We’ve Honored More than 200 Nonprofits with Light a Fire Awards Since 2005
Makayla Caldwell was 21 years old and living on Portland’s streets when she signed up for a workshop with Outside the Frame, a nonprofit that trains homeless and marginalized youth in film. Eighteen months later, she’s just wrapped her first season working on Hulu’s smash-hit series Shrill. Next up? She’s a production intern on a Nicolas Cage film.
Sonja McKenzie became a client of Dress for Success Oregon, after years as a stay-at-home mom. Now she manages the volunteer/intern program at Planned Parenthood, and earlier this year became cochair of the Dress for Success Oregon board.
Iran-born Fatemeh Reshad was only four months old when she was blocked from getting to Portland for heart surgery by Trump’s travel ban in January 2017. A team of medical and legal professionals, including a tenacious Portland immigration lawyer who volunteered to help, ensured Reshad made it to OHSU from Tehran for a successful surgery.
These three are among countless people whose lives have been changed through the work of Portland’s nonprofits and volunteers. We shine a light on those often unsung heroes in our annual Light a Fire awards, honoring their work in our magazine and at our gala awards ceremony. Outside the Frame (Light a Fire 2018 Best New Nonprofit), Dress for Success Oregon (2019 Extraordinary Executive Director), Reshad’s team (2017 Rapid Reaction) are among the tens of thousands of nonprofits and volunteers in Oregon busting their asses to make our city and state better for everyone who lives here.
Light a Fire began 15 years ago as an impulse from Portland Monthly cofounder Nicole Vogel to create a guide that clued locals in on how best to invest time, energy, and hard-earned dollars in their community. It’s evolved into one of the annual projects and events of which we at the magazine are most proud. We’re inspired and galvanized by those around us dedicated to tipping the scales for good. (I’m not crying, you’re crying.)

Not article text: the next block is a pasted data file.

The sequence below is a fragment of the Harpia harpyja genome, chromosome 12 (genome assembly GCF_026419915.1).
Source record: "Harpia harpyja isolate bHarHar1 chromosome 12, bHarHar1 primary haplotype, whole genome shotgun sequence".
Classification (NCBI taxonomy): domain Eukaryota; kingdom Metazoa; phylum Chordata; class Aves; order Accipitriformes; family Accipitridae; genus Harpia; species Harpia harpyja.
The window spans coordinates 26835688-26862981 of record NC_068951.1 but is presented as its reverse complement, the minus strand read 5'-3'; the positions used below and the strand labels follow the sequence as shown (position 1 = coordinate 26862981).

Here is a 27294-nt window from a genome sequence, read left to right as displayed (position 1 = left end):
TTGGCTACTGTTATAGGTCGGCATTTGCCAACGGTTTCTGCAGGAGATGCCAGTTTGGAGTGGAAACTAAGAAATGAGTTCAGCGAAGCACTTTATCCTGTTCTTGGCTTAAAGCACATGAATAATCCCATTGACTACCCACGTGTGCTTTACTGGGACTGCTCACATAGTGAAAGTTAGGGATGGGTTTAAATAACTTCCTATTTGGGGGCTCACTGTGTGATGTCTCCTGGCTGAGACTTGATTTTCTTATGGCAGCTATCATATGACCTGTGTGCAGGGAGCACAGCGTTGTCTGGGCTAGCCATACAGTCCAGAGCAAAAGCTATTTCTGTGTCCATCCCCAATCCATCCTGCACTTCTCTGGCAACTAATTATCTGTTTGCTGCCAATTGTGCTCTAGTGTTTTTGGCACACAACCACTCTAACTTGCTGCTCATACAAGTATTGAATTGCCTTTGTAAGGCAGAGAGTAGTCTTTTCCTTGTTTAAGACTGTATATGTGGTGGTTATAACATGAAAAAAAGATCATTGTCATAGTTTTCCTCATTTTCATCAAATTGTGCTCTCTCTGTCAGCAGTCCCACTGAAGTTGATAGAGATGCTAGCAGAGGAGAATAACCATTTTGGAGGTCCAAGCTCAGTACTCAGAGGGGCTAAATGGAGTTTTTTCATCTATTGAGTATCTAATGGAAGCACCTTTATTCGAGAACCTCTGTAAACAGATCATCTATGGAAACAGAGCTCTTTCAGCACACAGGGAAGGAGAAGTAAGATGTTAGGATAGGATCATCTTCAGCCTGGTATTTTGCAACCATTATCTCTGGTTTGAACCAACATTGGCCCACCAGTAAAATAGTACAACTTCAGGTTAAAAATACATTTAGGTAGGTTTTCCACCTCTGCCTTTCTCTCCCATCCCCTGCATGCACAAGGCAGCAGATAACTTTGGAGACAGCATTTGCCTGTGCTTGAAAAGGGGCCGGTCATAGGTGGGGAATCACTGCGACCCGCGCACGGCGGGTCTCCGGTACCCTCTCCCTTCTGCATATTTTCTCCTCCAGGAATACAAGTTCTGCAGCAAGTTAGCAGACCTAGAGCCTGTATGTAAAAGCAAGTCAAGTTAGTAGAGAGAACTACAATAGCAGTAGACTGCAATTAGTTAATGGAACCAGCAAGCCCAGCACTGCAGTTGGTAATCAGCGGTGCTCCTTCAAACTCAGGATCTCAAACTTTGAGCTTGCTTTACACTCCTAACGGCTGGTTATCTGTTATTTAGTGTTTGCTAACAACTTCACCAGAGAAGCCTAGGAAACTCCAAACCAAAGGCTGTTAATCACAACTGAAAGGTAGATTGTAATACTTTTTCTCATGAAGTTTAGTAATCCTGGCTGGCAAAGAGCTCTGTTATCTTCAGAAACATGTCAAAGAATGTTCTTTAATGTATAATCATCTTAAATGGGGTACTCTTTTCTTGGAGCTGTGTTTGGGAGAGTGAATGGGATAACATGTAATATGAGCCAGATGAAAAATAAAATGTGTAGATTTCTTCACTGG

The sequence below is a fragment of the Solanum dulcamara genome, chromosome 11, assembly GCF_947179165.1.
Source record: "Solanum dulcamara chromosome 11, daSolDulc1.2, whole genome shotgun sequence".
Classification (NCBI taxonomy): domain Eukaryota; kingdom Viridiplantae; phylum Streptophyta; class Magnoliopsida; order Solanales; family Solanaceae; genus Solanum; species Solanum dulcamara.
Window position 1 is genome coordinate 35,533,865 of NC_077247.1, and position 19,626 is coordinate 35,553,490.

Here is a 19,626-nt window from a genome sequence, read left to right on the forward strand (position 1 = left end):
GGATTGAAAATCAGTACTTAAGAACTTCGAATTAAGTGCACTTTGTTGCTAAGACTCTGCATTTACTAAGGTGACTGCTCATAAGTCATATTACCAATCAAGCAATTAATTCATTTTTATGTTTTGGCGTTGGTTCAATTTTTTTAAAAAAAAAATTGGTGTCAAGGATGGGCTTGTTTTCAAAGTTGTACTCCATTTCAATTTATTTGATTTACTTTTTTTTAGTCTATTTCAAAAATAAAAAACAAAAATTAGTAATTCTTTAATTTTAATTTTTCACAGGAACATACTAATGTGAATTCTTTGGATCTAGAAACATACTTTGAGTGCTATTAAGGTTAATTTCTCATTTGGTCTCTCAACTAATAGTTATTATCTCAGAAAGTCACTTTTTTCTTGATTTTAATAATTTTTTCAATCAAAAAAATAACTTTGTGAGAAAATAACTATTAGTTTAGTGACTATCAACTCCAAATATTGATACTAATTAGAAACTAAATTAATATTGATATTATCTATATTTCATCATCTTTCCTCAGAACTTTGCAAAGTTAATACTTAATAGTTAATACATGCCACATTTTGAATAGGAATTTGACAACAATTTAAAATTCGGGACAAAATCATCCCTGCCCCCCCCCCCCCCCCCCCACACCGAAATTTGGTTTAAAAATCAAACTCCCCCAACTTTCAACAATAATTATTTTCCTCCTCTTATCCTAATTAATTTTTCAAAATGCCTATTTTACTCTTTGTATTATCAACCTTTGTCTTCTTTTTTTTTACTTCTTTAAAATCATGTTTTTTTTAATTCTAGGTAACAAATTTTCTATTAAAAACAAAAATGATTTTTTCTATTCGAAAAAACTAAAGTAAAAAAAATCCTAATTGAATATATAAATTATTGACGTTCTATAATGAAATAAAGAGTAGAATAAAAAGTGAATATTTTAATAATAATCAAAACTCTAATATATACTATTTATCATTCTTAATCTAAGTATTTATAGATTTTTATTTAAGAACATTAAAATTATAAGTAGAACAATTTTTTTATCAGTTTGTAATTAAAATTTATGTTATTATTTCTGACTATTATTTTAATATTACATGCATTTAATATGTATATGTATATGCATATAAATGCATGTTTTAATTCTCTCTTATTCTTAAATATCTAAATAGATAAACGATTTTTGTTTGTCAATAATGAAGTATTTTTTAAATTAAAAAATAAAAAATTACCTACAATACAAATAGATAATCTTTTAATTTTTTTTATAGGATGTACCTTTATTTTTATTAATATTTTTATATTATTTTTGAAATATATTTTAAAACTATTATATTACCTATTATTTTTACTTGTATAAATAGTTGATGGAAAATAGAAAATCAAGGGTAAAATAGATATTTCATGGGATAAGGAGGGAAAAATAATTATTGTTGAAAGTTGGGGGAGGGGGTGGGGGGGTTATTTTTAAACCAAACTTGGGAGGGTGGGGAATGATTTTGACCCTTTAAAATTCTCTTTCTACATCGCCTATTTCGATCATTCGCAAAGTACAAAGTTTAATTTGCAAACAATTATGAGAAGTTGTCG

This year’s crop of winners is no different. There’s the lifelong LGBTQ activist quietly changing minds and hearts around our city. There’s the nonprofit giving immigrants and refugees a platform to tell their stories of loss and hope, from fleeing the Khmer Rouge to escaping civil war in Burundi. There’s a school tackling systemic educational inequities for historically underserved children. And many more to make your heart swell. We’ve given Light a Fire Awards to more than 200 nonprofits and individuals since 2005. But all of us, simply as people living in a city and state made better every day by their efforts, are the real winners here. Let’s celebrate—and then roll up our sleeves to pitch in.
The 15th Annual Light a Fire Awards
6 p.m., November 21, Oregon Convention Center